The subconscious author

How much ‘you’ projects into your writing?

It’s an interesting question.

Can an author successfully excise his or her views and attitudes to the extent that their characters are able to live and act entirely independently of the author’s own mores and general life-governing principles?

Scott contemplates breaking the next taboo

Scott contemplates breaking the next taboo

I think the answer is ‘yes and no’.

Yes, in that creating a fictional and potentially unpleasant scenario an author is not necessarily implying that he or she is condoning the protagonist’s behaviour, far less the antagonist’s. Having said that it’s more than likely (as I’ve suggested in a previous post) that in presenting a challenging or shocking scene the author is not only working out some deep and subconscious fear of their own but also inviting the reader to empathise with these fears.

Author Ian Rankin commented recently that in his novels he is able to apply a degree of control to a dangerously skewed and messy world. He can show the mess that we humans create and within the ‘safe’ confines of the novel tidy up the loose ends. In doing so he tries to understand what motivates men and women to behave the way they do.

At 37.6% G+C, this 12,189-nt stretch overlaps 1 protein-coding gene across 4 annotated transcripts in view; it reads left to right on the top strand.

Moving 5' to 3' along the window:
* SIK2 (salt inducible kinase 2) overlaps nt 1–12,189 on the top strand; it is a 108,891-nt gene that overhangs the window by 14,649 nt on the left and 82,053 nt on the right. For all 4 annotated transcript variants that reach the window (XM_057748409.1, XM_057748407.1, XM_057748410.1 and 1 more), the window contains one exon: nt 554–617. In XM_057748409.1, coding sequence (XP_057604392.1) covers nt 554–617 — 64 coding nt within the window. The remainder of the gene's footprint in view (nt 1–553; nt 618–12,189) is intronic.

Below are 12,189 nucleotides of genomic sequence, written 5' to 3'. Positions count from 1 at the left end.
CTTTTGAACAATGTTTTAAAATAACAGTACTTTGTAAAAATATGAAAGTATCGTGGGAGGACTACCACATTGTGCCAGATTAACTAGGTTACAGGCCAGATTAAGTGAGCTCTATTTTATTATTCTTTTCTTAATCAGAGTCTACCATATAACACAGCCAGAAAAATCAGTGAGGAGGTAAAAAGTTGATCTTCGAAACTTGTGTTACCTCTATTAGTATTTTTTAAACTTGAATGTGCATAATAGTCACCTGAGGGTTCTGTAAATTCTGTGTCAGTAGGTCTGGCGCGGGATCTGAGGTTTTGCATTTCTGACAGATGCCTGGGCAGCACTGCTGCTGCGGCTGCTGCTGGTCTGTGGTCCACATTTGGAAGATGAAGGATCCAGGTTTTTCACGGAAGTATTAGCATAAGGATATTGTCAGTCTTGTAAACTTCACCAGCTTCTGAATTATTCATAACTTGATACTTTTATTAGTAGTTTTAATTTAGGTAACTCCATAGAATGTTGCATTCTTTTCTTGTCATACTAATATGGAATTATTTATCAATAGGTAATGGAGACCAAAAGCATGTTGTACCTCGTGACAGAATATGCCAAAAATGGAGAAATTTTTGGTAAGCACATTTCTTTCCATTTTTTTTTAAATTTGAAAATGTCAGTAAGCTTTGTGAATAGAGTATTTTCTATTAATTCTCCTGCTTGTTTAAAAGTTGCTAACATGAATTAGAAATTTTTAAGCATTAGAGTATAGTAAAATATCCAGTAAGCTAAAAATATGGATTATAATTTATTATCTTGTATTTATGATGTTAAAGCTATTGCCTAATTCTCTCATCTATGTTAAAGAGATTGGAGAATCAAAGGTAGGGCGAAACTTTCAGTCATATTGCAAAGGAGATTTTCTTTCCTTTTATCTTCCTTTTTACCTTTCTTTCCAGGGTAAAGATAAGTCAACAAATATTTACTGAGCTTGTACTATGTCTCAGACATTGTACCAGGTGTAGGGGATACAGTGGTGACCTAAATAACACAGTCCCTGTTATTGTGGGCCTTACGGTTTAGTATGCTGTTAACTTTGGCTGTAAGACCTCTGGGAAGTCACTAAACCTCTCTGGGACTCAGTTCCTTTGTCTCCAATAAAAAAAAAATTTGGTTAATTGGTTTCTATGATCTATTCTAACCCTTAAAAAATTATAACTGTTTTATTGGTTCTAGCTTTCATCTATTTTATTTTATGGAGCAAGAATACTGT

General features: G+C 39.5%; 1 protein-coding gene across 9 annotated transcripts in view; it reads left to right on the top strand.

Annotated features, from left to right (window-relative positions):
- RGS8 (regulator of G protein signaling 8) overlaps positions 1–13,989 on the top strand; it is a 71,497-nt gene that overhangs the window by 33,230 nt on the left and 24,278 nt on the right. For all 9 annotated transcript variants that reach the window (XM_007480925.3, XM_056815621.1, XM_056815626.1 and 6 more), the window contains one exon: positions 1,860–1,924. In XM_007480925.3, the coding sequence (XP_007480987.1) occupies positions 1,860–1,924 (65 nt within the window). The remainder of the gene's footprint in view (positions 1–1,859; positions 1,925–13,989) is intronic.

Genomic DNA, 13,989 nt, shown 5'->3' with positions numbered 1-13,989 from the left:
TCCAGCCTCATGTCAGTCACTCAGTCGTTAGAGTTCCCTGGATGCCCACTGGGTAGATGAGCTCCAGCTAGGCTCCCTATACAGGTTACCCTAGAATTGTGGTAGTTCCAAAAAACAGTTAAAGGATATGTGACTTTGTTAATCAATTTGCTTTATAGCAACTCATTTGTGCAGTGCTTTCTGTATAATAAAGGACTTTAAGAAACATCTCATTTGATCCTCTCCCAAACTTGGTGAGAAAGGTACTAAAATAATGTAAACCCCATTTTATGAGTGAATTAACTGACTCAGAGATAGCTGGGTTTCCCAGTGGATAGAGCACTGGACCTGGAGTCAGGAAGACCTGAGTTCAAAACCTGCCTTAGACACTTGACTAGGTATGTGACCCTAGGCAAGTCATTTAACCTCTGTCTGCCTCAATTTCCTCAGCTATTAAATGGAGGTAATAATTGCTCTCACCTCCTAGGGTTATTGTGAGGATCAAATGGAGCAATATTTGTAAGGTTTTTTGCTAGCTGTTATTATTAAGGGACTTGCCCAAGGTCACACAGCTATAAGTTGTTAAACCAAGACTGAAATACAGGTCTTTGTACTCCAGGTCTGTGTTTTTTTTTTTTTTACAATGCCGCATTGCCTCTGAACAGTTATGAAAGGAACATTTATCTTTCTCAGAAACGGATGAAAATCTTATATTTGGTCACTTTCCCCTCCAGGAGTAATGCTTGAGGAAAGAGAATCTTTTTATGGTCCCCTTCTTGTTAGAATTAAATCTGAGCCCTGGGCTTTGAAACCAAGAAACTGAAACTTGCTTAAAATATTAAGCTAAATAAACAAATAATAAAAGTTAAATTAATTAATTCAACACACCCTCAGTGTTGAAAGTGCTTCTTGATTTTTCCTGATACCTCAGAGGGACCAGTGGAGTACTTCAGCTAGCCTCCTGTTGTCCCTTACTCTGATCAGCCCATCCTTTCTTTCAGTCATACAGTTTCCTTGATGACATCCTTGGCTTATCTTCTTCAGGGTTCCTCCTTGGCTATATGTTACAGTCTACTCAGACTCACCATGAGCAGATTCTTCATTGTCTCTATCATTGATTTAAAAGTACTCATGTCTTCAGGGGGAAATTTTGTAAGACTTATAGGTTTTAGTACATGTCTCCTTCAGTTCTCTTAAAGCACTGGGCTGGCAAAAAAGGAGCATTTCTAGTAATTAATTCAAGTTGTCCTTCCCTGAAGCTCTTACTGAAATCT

So, as authors we are in the privileged position of being able to create a controllable mess of characters and situations to compensate for the hard reality of living in the world as it really is.

No in that inevitably the author’s life-governing principles will still radiate strongly from the pages of a novel, even if the author occasionally creates situations which seem to be the absolute antithesis of those principles. At a personal level, I sometimes do this to challenge the reader’s preconceptions and to perhaps encourage them to give their own life-governing principles a nudge.

And let’s face it, we all need the occasional nudge.

Having said that, I now have to ask myself: Are there any taboos I would hesitate to breach as an author ? Are there places I wouldn’t dare go?

Watch this space . . .

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